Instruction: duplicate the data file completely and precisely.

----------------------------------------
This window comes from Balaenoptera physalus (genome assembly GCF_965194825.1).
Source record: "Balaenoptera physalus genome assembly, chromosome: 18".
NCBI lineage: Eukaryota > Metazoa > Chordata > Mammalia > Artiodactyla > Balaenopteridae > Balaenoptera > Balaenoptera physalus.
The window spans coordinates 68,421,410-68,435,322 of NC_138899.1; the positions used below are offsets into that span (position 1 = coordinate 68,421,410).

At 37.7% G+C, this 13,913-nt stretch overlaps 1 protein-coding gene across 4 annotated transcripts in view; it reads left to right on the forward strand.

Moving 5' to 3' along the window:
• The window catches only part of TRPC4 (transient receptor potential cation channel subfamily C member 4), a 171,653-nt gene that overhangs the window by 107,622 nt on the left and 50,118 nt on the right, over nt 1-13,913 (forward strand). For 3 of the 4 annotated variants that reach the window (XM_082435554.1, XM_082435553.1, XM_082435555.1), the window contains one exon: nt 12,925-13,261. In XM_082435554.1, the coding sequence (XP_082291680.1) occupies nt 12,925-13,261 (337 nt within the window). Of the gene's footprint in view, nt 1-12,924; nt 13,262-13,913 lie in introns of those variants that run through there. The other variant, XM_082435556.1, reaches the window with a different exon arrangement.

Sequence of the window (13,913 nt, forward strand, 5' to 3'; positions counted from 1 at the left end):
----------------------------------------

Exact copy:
This window comes from Balaenoptera physalus (genome assembly GCF_965194825.1).
Source record: "Balaenoptera physalus genome assembly, chromosome: 18".
NCBI lineage: Eukaryota > Metazoa > Chordata > Mammalia > Artiodactyla > Balaenopteridae > Balaenoptera > Balaenoptera physalus.
The window spans coordinates 68,421,410-68,435,322 of NC_138899.1; the positions used below are offsets into that span (position 1 = coordinate 68,421,410).

At 37.7% G+C, this 13,913-nt stretch overlaps 1 protein-coding gene across 4 annotated transcripts in view; it reads left to right on the forward strand.

Moving 5' to 3' along the window:
• The window catches only part of TRPC4 (transient receptor potential cation channel subfamily C member 4), a 171,653-nt gene that overhangs the window by 107,622 nt on the left and 50,118 nt on the right, over nt 1-13,913 (forward strand). For 3 of the 4 annotated variants that reach the window (XM_082435554.1, XM_082435553.1, XM_082435555.1), the window contains one exon: nt 12,925-13,261. In XM_082435554.1, the coding sequence (XP_082291680.1) occupies nt 12,925-13,261 (337 nt within the window). Of the gene's footprint in view, nt 1-12,924; nt 13,262-13,913 lie in introns of those variants that run through there. The other variant, XM_082435556.1, reaches the window with a different exon arrangement.

Sequence of the window (13,913 nt, forward strand, 5' to 3'; positions counted from 1 at the left end):